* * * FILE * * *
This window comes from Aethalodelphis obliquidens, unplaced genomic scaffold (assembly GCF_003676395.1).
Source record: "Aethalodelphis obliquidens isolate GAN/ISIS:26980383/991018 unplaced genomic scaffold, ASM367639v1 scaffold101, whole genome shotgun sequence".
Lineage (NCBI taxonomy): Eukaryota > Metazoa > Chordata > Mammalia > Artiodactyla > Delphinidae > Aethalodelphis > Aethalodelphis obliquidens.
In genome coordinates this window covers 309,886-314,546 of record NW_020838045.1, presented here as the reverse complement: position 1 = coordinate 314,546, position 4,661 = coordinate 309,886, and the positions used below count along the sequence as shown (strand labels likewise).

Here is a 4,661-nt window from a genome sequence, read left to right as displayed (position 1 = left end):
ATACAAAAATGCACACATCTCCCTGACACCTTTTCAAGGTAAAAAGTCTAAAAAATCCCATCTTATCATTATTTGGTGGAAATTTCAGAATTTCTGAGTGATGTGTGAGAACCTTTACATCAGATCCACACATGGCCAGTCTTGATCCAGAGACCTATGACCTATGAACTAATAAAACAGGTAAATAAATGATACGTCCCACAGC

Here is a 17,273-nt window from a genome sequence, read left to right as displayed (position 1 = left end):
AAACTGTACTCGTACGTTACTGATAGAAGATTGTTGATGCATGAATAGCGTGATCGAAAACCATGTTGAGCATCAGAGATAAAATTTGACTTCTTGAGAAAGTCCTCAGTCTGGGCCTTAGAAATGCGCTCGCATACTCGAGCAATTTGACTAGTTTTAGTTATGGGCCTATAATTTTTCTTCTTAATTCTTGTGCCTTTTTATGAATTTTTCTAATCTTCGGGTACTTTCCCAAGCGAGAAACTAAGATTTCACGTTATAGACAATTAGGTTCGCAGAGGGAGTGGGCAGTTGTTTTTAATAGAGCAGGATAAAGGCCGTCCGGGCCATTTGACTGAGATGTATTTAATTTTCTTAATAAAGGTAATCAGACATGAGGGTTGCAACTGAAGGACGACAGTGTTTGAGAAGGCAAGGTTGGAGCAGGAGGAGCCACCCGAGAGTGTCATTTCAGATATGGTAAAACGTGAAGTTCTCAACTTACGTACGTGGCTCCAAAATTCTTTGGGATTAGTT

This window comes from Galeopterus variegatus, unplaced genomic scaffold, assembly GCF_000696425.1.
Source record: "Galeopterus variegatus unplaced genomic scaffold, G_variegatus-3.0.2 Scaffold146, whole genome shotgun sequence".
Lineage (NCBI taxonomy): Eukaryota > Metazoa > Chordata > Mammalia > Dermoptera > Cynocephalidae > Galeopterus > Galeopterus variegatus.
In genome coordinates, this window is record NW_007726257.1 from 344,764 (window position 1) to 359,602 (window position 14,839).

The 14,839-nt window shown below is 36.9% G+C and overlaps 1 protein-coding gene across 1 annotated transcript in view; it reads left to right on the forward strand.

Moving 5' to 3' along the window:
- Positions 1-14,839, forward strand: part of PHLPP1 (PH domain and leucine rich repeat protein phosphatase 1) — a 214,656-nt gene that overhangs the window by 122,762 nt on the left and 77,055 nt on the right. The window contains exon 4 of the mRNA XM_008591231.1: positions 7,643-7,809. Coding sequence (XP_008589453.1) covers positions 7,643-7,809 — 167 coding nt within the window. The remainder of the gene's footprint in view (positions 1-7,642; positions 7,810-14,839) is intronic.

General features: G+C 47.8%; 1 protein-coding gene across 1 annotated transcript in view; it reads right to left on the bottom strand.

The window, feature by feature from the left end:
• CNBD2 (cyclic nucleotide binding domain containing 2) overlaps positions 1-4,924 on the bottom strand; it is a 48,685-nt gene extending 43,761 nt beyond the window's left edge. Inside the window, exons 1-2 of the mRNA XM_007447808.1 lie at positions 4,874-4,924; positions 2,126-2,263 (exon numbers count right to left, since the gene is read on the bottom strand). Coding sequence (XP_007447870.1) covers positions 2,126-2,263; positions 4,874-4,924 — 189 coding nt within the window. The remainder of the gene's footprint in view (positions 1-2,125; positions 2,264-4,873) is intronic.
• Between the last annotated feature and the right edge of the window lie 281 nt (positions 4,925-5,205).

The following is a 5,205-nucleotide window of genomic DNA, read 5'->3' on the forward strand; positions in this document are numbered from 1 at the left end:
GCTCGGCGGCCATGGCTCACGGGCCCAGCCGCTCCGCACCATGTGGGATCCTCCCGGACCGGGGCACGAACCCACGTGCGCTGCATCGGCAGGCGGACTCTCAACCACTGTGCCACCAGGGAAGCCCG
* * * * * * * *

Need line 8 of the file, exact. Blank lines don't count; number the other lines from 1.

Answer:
AAACTGTACTCGTACGTTACTGATAGAAGATTGTTGATGCATGAATAGCGTGATCGAAAACCATGTTGAGCATCAGAGATAAAATTTGACTTCTTGAGAAAGTCCTCAGTCTGGGCCTTAGAAATGCGCTCGCATACTCGAGCAATTTGACTAGTTTTAGTTATGGGCCTATAATTTTTCTTCTTAATTCTTGTGCCTTTTTATGAATTTTTCTAATCTTCGGGTACTTTCCCAAGCGAGAAACTAAGATTTCACGTTATAGACAATTAGGTTCGCAGAGGGAGTGGGCAGTTGTTTTTAATAGAGCAGGATAAAGGCCGTCCGGGCCATTTGACTGAGATGTATTTAATTTTCTTAATAAAGGTAATCAGACATGAGGGTTGCAACTGAAGGACGACAGTGTTTGAGAAGGCAAGGTTGGAGCAGGAGGAGCCACCCGAGAGTGTCATTTCAGATATGGTAAAACGTGAAGTTCTCAACTTACGTACGTGGCTCCAAAATTCTTTGGGATTAGTT